Don’t get me wrong—the TSP is a fine program, much appreciated[v] (and rightly so) by the workers who participate in, and benefit from, it. That said, while the success it has enjoyed in participation and contributions is laudable—it’s not really beyond the experience of most 401(k)s in the private sector. In fact, we’ve pointed out repeatedly data that shows that even modest income ($30k-$50k/year) workers are roughly 12 times more likely to save if they have a retirement plan at work than those who don’t. Indeed, the TSP experience mirrors the long-time experience of plans in the private sector that have also taken those steps. And it was far from the first program to adopt those measures.
It is therefore odd that this particular proposal claims that “…those most in need of building wealth are implicitly excluded by current savings incentives.” A sentiment echoed by coverage of the proposal in an article on cbs.com titled, “401(k) plans favor rich people. Here’s how to change that.” Doubling down on that theme, the proposal states as fact that “…the current system simply wasn’t designed to maximize and reward participation among those most in need of building wealth,” and that “…federal policy relies on tax deductions that overwhelmingly skew towards more affluent workers, and are useless to most low-income workers who pay little or no federal income tax to begin with.”
The myopia in the logic here is that the proposal’s authors apparently see everything through the prism of taxes, as though that was the only motivation, and as though there were no limits/boundaries on the business owners that establish these plans. Of course, we all know there is more than just tax incentives at work here—those non-discrimination rules mean that employees who are not “highly compensated” may nonetheless get significant employer contributions (even sometimes when they are not contributing on their own behalf). Those contributions don’t show up on their W-2s, or in the “analysis” of the tax benefits of these programs, but they are essential elements in retirement security, particularly for lower income workers.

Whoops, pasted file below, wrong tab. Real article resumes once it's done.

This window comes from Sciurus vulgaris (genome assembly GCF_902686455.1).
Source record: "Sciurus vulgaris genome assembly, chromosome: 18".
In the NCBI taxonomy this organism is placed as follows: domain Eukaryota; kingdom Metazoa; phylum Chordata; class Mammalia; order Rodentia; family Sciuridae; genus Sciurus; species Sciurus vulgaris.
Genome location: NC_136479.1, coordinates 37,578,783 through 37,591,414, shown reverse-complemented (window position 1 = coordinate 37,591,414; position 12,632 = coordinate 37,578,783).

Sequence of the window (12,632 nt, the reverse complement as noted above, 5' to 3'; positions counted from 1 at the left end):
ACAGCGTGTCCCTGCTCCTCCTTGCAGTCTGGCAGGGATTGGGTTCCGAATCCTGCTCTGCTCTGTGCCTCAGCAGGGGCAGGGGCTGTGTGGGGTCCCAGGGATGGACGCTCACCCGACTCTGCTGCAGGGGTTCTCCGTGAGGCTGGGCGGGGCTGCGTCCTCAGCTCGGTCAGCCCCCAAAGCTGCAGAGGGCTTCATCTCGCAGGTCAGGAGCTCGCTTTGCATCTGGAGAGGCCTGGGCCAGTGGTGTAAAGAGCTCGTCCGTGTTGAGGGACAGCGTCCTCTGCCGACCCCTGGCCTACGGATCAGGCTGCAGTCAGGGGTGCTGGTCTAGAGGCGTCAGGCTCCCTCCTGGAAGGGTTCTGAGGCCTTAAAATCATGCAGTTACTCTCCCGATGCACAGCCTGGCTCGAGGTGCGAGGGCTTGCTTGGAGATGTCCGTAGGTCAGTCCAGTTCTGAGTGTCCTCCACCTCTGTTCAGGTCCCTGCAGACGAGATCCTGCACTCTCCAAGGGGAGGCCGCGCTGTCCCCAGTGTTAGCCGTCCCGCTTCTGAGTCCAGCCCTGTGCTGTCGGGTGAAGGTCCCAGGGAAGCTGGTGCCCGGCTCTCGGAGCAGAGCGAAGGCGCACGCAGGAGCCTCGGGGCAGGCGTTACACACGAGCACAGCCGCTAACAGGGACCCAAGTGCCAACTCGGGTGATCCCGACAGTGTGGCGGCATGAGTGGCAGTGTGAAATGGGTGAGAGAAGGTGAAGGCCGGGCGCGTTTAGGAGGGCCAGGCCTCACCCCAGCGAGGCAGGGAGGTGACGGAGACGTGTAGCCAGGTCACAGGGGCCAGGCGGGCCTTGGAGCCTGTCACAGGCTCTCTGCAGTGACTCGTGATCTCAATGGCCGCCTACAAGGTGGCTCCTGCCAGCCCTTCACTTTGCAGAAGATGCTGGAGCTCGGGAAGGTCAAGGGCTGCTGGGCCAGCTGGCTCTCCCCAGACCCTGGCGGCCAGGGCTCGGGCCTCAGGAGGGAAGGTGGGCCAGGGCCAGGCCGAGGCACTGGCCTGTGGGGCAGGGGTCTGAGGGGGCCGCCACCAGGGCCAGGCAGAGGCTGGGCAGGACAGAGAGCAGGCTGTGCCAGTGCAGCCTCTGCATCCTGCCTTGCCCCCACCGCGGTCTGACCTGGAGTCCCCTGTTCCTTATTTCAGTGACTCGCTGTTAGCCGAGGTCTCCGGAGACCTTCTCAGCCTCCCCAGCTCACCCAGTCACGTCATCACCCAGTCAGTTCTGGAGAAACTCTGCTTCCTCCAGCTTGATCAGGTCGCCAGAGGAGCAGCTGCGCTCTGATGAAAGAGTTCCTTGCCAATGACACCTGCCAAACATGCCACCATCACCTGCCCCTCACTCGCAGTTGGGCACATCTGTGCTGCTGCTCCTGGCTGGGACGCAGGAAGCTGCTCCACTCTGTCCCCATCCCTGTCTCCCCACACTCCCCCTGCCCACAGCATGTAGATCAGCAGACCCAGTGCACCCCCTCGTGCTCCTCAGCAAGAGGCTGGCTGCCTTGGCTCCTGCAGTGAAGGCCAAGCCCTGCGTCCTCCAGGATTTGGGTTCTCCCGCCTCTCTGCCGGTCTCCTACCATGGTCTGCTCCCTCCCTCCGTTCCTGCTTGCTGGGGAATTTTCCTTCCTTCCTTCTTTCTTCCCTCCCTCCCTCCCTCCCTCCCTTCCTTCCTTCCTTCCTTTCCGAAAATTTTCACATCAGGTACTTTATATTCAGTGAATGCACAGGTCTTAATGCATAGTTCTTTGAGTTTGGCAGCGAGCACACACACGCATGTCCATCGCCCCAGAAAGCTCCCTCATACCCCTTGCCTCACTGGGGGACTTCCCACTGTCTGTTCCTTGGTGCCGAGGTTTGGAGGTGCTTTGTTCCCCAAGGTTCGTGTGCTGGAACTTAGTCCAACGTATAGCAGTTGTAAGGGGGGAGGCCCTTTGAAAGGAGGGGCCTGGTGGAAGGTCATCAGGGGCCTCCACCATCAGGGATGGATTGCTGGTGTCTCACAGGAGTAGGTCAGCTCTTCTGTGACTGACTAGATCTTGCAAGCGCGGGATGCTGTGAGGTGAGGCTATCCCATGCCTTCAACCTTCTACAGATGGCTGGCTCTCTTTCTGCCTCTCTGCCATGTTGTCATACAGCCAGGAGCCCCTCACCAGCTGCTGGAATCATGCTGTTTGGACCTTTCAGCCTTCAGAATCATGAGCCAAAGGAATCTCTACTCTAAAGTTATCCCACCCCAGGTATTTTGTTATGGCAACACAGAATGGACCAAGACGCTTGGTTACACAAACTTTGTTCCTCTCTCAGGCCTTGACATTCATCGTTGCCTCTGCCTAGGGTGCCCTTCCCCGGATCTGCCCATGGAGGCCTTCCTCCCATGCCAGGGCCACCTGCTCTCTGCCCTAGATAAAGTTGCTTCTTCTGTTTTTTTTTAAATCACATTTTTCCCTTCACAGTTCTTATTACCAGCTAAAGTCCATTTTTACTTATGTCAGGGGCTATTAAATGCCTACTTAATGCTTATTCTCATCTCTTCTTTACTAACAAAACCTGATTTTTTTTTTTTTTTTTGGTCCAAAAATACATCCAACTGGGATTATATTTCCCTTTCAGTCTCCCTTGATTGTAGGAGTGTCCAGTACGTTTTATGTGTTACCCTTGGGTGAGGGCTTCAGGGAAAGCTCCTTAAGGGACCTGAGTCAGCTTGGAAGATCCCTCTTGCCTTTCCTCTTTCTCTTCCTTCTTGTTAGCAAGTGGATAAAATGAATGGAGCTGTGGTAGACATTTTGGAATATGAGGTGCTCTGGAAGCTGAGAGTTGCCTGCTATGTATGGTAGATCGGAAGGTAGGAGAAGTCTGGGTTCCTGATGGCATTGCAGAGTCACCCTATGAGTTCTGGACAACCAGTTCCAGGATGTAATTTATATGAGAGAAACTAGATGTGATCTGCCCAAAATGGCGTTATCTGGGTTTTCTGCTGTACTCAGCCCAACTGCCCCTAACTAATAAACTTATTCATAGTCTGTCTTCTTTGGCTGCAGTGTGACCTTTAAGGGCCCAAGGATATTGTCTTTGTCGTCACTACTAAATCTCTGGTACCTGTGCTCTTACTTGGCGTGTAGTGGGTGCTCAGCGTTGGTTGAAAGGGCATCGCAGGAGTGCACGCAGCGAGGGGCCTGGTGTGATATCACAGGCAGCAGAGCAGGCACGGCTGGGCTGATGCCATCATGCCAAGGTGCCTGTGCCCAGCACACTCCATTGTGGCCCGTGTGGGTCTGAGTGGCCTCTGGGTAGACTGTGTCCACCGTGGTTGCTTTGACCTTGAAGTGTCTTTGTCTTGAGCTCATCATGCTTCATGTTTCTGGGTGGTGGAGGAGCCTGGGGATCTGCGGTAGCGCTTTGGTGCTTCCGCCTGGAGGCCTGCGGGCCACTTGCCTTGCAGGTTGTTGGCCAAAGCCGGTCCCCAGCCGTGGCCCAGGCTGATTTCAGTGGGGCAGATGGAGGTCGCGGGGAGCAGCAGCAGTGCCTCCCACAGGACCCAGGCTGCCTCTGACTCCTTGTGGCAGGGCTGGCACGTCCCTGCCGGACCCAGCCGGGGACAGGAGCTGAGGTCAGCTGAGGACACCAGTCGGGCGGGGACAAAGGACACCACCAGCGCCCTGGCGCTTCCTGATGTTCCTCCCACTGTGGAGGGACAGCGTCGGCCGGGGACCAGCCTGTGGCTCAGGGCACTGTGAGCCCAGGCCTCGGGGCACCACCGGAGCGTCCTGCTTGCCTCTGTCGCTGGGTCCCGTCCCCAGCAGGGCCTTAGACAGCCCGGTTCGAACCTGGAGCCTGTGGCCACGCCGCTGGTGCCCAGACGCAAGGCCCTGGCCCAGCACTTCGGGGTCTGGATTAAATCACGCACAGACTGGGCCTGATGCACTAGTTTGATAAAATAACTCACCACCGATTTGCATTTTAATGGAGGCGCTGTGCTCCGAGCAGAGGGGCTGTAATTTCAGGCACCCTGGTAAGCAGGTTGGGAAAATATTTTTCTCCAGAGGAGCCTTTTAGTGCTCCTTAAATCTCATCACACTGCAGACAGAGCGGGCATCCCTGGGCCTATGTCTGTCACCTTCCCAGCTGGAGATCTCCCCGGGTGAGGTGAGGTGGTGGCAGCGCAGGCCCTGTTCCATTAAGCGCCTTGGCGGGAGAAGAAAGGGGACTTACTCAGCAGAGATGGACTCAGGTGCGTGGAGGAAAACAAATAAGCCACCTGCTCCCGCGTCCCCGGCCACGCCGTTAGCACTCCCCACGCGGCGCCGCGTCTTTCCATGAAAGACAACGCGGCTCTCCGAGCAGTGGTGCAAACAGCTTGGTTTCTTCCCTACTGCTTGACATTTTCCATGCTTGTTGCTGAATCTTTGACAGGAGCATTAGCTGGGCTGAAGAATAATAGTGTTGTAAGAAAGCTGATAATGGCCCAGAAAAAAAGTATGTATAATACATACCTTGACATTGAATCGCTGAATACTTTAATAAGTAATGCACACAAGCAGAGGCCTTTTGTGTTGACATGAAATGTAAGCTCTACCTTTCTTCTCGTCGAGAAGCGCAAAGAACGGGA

Those non-discrimination tests—indeed the contribution limits imposed on more highly compensated workers—not only foster the level, the very existence, of those employer contributions, but also work to ensure that a certain balance is maintained between the contributions made by the non-highly compensated and the contributions allowed to the highly compensated. All of which, as was noted earlier in the context of that hypothetical 25-year-old, are tax deferred, not tax avoided.